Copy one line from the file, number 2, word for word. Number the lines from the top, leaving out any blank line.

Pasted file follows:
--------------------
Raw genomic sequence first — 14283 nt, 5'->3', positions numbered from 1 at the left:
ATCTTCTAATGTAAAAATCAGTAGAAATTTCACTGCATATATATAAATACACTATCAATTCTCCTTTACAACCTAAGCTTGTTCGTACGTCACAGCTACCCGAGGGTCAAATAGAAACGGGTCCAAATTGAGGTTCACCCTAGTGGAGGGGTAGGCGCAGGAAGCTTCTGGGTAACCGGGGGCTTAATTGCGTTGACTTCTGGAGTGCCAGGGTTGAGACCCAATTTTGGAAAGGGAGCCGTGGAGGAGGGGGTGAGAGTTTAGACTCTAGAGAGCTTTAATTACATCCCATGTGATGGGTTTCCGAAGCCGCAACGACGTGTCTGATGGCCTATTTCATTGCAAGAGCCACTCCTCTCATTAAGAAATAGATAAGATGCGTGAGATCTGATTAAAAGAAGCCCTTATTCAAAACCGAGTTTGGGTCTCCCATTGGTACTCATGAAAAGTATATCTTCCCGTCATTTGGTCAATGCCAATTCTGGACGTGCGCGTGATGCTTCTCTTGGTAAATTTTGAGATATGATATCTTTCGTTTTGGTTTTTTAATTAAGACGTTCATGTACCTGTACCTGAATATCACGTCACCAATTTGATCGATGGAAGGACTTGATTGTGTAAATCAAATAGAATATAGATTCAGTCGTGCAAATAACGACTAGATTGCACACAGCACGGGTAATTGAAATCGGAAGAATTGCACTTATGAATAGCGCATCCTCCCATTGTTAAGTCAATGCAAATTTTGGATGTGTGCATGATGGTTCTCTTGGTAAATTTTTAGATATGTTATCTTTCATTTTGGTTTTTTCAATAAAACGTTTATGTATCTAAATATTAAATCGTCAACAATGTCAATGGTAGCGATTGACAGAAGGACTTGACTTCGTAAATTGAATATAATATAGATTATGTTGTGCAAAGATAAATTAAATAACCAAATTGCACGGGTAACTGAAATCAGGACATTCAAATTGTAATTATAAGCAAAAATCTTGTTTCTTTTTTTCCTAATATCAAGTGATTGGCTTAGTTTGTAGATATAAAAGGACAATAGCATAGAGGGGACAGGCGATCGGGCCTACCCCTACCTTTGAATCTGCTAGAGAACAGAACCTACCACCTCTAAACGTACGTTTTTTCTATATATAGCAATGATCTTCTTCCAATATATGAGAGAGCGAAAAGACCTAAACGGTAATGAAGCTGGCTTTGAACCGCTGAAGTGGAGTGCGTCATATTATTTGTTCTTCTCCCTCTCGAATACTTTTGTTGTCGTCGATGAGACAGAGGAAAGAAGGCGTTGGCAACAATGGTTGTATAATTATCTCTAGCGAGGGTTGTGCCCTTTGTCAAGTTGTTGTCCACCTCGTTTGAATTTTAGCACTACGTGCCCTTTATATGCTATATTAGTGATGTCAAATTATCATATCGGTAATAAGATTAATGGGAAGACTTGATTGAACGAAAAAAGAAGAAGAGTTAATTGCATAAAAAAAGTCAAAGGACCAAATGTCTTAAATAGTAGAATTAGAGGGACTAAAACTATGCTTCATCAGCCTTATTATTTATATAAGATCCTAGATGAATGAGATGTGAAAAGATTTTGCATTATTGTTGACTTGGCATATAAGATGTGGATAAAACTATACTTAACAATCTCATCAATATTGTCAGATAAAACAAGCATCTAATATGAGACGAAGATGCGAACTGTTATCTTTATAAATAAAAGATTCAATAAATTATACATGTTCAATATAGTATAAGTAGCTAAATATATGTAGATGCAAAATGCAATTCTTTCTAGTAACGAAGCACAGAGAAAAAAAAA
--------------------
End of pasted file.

ATCTTCTAATGTAAAAATCAGTAGAAATTTCACTGCATATATATAAATACACTATCAATTCTCCTTTACAACCTAAGCTTGTTCGTACGTCACAGCTACCCGAGGGTCAAATAGAAACGGGTCCAAATTGAGGTTCACCCTAGTGGAGGGGTAGGCGCAGGAAGCTTCTGGGTAACCGGGGGCTTAATTGCGTTGACTTCTGGAGTGCCAGGGTTGAGACCCAATTTTGGAAAGGGAGCCGTGGAGGAGGGGGTGAGAGTTTAGACTCTAGAGAGCTTTAATTACATCCCATGTGATGGGTTTCCGAAGCCGCAACGACGTGTCTGATGGCCTATTTCATTGCAAGAGCCACTCCTCTCATTAAGAAATAGATAAGATGCGTGAGATCTGATTAAAAGAAGCCCTTATTCAAAACCGAGTTTGGGTCTCCCATTGGTACTCATGAAAAGTATATCTTCCCGTCATTTGGTCAATGCCAATTCTGGACGTGCGCGTGATGCTTCTCTTGGTAAATTTTGAGATATGATATCTTTCGTTTTGGTTTTTTAATTAAGACGTTCATGTACCTGTACCTGAATATCACGTCACCAATTTGATCGATGGAAGGACTTGATTGTGTAAATCAAATAGAATATAGATTCAGTCGTGCAAATAACGACTAGATTGCACACAGCACGGGTAATTGAAATCGGAAGAATTGCACTTATGAATAGCGCATCCTCCCATTGTTAAGTCAATGCAAATTTTGGATGTGTGCATGATGGTTCTCTTGGTAAATTTTTAGATATGTTATCTTTCATTTTGGTTTTTTCAATAAAACGTTTATGTATCTAAATATTAAATCGTCAACAATGTCAATGGTAGCGATTGACAGAAGGACTTGACTTCGTAAATTGAATATAATATAGATTATGTTGTGCAAAGATAAATTAAATAACCAAATTGCACGGGTAACTGAAATCAGGACATTCAAATTGTAATTATAAGCAAAAATCTTGTTTCTTTTTTTCCTAATATCAAGTGATTGGCTTAGTTTGTAGATATAAAAGGACAATAGCATAGAGGGGACAGGCGATCGGGCCTACCCCTACCTTTGAATCTGCTAGAGAACAGAACCTACCACCTCTAAACGTACGTTTTTTCTATATATAGCAATGATCTTCTTCCAATATATGAGAGAGCGAAAAGACCTAAACGGTAATGAAGCTGGCTTTGAACCGCTGAAGTGGAGTGCGTCATATTATTTGTTCTTCTCCCTCTCGAATACTTTTGTTGTCGTCGATGAGACAGAGGAAAGAAGGCGTTGGCAACAATGGTTGTATAATTATCTCTAGCGAGGGTTGTGCCCTTTGTCAAGTTGTTGTCCACCTCGTTTGAATTTTAGCACTACGTGCCCTTTATATGCTATATTAGTGATGTCAAATTATCATATCGGTAATAAGATTAATGGGAAGACTTGATTGAACGAAAAAAGAAGAAGAGTTAATTGCATAAAAAAAGTCAAAGGACCAAATGTCTTAAATAGTAGAATTAGAGGGACTAAAACTATGCTTCATCAGCCTTATTATTTATATAAGATCCTAGATGAATGAGATGTGAAAAGATTTTGCATTATTGTTGACTTGGCATATAAGATGTGGATAAAACTATACTTAACAATCTCATCAATATTGTCAGATAAAACAAGCATCTAATATGAGACGAAGATGCGAACTGTTATCTTTATAAATAAAAGATTCAATAAATTATACATGTTCAATATAGTATAAGTAGCTAAATATATGTAGATGCAAAATGCAATTCTTTCTAGTAACGAAGCACAGAGAAAAAAAAA